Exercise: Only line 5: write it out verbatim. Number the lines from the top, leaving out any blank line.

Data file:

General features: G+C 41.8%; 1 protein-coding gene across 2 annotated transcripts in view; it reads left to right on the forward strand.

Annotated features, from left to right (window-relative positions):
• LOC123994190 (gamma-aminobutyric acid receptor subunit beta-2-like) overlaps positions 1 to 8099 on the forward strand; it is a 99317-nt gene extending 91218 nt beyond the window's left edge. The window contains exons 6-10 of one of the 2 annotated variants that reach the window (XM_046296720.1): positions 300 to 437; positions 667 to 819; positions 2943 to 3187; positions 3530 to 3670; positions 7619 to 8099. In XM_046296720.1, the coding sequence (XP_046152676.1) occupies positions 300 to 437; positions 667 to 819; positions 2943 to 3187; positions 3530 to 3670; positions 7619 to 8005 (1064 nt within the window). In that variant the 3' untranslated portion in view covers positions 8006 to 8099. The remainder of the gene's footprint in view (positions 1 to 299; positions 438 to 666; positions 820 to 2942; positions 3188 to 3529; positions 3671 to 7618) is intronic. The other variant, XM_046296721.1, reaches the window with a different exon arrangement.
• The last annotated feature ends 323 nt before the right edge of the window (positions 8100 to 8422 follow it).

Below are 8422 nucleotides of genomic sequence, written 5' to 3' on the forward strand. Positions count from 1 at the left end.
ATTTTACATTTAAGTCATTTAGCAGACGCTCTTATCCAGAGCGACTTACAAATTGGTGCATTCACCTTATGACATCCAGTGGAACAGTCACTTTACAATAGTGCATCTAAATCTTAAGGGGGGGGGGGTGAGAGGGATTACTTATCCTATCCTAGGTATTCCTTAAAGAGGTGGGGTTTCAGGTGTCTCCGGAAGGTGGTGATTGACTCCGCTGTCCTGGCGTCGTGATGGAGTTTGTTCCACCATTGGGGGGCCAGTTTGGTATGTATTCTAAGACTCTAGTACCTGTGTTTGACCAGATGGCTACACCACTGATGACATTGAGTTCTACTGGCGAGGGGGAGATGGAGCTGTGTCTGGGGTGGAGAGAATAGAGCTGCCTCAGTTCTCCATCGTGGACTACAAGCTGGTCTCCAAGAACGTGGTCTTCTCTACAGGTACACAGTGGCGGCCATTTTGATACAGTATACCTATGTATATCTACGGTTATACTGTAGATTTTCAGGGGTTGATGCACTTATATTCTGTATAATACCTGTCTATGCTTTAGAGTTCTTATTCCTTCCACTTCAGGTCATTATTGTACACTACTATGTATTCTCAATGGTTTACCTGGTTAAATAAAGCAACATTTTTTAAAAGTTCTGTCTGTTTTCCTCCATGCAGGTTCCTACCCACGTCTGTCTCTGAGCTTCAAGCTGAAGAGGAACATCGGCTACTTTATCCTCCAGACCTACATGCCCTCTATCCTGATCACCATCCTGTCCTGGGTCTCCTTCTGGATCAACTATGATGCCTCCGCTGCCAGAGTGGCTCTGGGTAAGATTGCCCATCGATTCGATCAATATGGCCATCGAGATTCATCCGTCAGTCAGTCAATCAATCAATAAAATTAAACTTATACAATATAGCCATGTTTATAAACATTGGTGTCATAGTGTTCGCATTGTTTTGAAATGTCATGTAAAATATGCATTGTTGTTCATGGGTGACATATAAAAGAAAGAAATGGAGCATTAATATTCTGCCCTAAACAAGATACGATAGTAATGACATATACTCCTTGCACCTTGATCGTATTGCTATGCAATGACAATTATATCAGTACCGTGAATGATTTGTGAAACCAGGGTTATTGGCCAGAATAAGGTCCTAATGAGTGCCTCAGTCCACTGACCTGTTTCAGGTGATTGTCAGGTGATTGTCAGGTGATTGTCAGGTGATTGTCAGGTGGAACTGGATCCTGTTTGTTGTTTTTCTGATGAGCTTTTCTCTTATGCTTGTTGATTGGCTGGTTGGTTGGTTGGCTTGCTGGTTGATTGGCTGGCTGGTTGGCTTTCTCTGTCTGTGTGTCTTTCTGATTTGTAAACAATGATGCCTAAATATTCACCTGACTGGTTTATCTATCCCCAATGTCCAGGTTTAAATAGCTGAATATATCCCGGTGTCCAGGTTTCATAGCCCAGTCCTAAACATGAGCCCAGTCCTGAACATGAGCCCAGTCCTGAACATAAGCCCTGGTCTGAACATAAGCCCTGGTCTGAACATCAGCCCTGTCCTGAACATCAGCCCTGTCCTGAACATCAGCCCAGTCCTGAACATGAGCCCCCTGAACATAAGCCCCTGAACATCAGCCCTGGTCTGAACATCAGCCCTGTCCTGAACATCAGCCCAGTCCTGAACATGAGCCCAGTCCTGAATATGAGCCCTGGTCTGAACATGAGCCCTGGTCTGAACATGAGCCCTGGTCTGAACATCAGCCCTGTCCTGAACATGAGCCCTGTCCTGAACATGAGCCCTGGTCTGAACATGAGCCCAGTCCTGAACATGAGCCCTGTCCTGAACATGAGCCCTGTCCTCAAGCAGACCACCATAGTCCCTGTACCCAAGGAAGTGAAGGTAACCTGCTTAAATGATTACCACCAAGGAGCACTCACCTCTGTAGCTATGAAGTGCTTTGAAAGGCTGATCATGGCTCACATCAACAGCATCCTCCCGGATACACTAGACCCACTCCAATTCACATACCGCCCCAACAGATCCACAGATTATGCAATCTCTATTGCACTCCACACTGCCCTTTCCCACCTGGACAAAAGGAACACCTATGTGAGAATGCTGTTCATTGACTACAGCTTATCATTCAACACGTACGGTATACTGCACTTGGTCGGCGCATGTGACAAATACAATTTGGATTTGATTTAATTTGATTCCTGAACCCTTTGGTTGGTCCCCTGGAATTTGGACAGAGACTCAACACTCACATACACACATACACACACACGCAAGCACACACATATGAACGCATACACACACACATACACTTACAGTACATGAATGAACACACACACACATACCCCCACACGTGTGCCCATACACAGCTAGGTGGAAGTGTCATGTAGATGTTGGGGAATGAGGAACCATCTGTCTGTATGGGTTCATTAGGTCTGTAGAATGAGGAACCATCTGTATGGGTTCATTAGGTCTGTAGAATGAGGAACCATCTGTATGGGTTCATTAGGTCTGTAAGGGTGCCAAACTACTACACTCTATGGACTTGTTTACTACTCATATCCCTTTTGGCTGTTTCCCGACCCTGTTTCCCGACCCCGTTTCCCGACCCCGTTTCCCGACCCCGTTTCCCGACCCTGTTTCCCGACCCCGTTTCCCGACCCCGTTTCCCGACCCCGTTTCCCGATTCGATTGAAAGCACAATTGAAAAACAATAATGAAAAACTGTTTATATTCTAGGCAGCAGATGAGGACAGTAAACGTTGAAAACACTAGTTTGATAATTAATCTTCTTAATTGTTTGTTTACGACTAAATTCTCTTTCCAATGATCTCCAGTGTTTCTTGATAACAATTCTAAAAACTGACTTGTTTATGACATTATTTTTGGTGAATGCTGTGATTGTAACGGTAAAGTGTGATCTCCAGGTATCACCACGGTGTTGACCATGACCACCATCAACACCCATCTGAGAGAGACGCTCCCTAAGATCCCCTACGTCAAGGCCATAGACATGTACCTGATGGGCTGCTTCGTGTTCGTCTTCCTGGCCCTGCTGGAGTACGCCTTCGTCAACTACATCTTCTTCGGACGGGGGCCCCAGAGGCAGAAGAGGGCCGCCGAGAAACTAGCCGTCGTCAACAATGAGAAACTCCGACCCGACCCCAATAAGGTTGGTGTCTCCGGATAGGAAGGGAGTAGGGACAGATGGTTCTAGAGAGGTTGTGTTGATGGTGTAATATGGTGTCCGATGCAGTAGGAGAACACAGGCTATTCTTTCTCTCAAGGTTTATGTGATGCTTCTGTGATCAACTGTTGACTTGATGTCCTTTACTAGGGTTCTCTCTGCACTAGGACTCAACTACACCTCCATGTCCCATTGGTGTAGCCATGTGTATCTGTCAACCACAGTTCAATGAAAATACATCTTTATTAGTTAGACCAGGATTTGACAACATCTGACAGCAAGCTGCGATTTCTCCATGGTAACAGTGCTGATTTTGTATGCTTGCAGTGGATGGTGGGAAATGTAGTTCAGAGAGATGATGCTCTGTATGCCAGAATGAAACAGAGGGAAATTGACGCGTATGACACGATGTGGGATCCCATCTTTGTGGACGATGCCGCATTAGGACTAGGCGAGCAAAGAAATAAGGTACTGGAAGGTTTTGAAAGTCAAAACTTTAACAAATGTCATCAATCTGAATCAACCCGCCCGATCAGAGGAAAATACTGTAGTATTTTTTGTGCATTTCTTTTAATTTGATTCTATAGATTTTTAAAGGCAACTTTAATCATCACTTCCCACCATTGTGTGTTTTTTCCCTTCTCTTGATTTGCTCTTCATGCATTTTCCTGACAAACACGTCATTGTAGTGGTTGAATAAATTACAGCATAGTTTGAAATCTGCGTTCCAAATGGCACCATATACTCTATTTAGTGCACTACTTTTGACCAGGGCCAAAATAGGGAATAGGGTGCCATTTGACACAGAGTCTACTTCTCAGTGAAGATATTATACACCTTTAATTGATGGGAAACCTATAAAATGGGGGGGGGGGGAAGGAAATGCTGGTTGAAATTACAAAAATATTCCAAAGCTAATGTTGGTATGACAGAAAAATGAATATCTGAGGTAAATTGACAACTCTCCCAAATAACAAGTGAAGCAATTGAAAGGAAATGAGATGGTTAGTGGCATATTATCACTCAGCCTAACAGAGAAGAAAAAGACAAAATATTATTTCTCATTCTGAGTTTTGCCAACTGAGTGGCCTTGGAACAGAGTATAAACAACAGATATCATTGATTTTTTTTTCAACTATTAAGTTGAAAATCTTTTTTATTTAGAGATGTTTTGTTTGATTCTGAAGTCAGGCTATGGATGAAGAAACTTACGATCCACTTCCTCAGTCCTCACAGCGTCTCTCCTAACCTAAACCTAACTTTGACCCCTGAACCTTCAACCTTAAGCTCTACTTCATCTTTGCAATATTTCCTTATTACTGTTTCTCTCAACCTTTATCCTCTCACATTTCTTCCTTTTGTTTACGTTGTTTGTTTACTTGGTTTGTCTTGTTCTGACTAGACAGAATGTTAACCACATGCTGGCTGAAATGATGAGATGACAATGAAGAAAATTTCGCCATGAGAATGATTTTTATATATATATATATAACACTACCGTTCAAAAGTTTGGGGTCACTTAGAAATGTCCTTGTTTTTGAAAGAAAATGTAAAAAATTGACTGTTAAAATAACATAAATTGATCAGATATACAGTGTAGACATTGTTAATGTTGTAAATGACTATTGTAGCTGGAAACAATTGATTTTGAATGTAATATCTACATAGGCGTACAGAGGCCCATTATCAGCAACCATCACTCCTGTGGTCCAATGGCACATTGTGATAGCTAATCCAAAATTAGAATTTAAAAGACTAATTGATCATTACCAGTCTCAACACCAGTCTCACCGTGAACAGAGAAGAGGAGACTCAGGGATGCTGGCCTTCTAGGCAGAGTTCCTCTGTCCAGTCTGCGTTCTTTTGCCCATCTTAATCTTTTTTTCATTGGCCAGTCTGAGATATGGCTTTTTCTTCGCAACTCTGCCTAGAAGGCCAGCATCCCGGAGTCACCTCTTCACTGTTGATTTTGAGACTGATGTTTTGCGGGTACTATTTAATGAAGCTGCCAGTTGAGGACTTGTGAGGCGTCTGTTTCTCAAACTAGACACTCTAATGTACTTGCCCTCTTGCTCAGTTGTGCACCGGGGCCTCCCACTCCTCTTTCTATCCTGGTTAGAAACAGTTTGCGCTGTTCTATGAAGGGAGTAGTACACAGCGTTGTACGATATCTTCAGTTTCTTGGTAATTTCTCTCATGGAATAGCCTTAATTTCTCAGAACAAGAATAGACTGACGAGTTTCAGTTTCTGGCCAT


Below are 8422 nucleotides of genomic sequence, written 5' to 3' on the forward strand. Positions count from 1 at the left end.